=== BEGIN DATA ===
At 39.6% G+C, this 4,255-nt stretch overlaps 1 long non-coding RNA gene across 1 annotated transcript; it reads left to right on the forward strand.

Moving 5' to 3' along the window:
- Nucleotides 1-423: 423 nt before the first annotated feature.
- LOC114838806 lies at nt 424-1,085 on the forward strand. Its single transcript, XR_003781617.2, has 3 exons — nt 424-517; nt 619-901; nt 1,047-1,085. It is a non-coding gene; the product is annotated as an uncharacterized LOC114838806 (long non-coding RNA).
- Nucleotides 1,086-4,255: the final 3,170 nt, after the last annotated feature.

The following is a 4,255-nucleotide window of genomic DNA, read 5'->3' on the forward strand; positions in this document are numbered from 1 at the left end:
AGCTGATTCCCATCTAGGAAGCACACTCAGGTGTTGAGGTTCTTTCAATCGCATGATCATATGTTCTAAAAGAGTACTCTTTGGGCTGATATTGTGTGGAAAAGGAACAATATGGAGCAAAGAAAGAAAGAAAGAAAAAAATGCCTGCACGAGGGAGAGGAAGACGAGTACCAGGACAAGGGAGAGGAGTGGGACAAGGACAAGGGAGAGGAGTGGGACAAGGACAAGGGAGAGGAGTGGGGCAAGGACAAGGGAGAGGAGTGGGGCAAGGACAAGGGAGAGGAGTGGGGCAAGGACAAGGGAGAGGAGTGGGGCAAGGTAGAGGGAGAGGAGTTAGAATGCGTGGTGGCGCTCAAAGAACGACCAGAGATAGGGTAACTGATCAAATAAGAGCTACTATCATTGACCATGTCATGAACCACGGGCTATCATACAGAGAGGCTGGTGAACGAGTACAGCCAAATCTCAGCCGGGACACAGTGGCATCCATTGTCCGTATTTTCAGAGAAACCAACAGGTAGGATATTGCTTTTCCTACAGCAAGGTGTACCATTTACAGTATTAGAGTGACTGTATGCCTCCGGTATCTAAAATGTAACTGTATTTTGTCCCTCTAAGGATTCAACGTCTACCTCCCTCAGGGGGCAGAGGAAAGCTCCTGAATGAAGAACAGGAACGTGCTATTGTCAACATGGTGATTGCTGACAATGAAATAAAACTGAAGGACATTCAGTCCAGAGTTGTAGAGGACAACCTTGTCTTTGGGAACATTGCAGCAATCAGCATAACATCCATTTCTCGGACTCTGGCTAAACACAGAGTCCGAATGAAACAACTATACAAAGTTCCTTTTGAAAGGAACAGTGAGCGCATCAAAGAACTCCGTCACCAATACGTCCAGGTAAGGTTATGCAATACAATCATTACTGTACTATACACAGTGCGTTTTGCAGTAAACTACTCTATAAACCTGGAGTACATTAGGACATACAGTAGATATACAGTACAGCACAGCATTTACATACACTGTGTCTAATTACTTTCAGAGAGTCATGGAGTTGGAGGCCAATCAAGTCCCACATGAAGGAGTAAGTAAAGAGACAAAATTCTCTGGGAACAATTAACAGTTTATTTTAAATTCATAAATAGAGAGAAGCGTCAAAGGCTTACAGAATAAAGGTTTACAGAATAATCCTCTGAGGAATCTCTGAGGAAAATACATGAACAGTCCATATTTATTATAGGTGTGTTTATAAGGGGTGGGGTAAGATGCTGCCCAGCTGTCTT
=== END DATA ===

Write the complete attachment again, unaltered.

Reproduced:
At 39.6% G+C, this 4,255-nt stretch overlaps 1 long non-coding RNA gene across 1 annotated transcript; it reads left to right on the forward strand.

Moving 5' to 3' along the window:
- Nucleotides 1-423: 423 nt before the first annotated feature.
- LOC114838806 lies at nt 424-1,085 on the forward strand. Its single transcript, XR_003781617.2, has 3 exons — nt 424-517; nt 619-901; nt 1,047-1,085. It is a non-coding gene; the product is annotated as an uncharacterized LOC114838806 (long non-coding RNA).
- Nucleotides 1,086-4,255: the final 3,170 nt, after the last annotated feature.

The following is a 4,255-nucleotide window of genomic DNA, read 5'->3' on the forward strand; positions in this document are numbered from 1 at the left end:
AGCTGATTCCCATCTAGGAAGCACACTCAGGTGTTGAGGTTCTTTCAATCGCATGATCATATGTTCTAAAAGAGTACTCTTTGGGCTGATATTGTGTGGAAAAGGAACAATATGGAGCAAAGAAAGAAAGAAAGAAAAAAATGCCTGCACGAGGGAGAGGAAGACGAGTACCAGGACAAGGGAGAGGAGTGGGACAAGGACAAGGGAGAGGAGTGGGACAAGGACAAGGGAGAGGAGTGGGGCAAGGACAAGGGAGAGGAGTGGGGCAAGGACAAGGGAGAGGAGTGGGGCAAGGACAAGGGAGAGGAGTGGGGCAAGGTAGAGGGAGAGGAGTTAGAATGCGTGGTGGCGCTCAAAGAACGACCAGAGATAGGGTAACTGATCAAATAAGAGCTACTATCATTGACCATGTCATGAACCACGGGCTATCATACAGAGAGGCTGGTGAACGAGTACAGCCAAATCTCAGCCGGGACACAGTGGCATCCATTGTCCGTATTTTCAGAGAAACCAACAGGTAGGATATTGCTTTTCCTACAGCAAGGTGTACCATTTACAGTATTAGAGTGACTGTATGCCTCCGGTATCTAAAATGTAACTGTATTTTGTCCCTCTAAGGATTCAACGTCTACCTCCCTCAGGGGGCAGAGGAAAGCTCCTGAATGAAGAACAGGAACGTGCTATTGTCAACATGGTGATTGCTGACAATGAAATAAAACTGAAGGACATTCAGTCCAGAGTTGTAGAGGACAACCTTGTCTTTGGGAACATTGCAGCAATCAGCATAACATCCATTTCTCGGACTCTGGCTAAACACAGAGTCCGAATGAAACAACTATACAAAGTTCCTTTTGAAAGGAACAGTGAGCGCATCAAAGAACTCCGTCACCAATACGTCCAGGTAAGGTTATGCAATACAATCATTACTGTACTATACACAGTGCGTTTTGCAGTAAACTACTCTATAAACCTGGAGTACATTAGGACATACAGTAGATATACAGTACAGCACAGCATTTACATACACTGTGTCTAATTACTTTCAGAGAGTCATGGAGTTGGAGGCCAATCAAGTCCCACATGAAGGAGTAAGTAAAGAGACAAAATTCTCTGGGAACAATTAACAGTTTATTTTAAATTCATAAATAGAGAGAAGCGTCAAAGGCTTACAGAATAAAGGTTTACAGAATAATCCTCTGAGGAATCTCTGAGGAAAATACATGAACAGTCCATATTTATTATAGGTGTGTTTATAAGGGGTGGGGTAAGATGCTGCCCAGCTGTCTT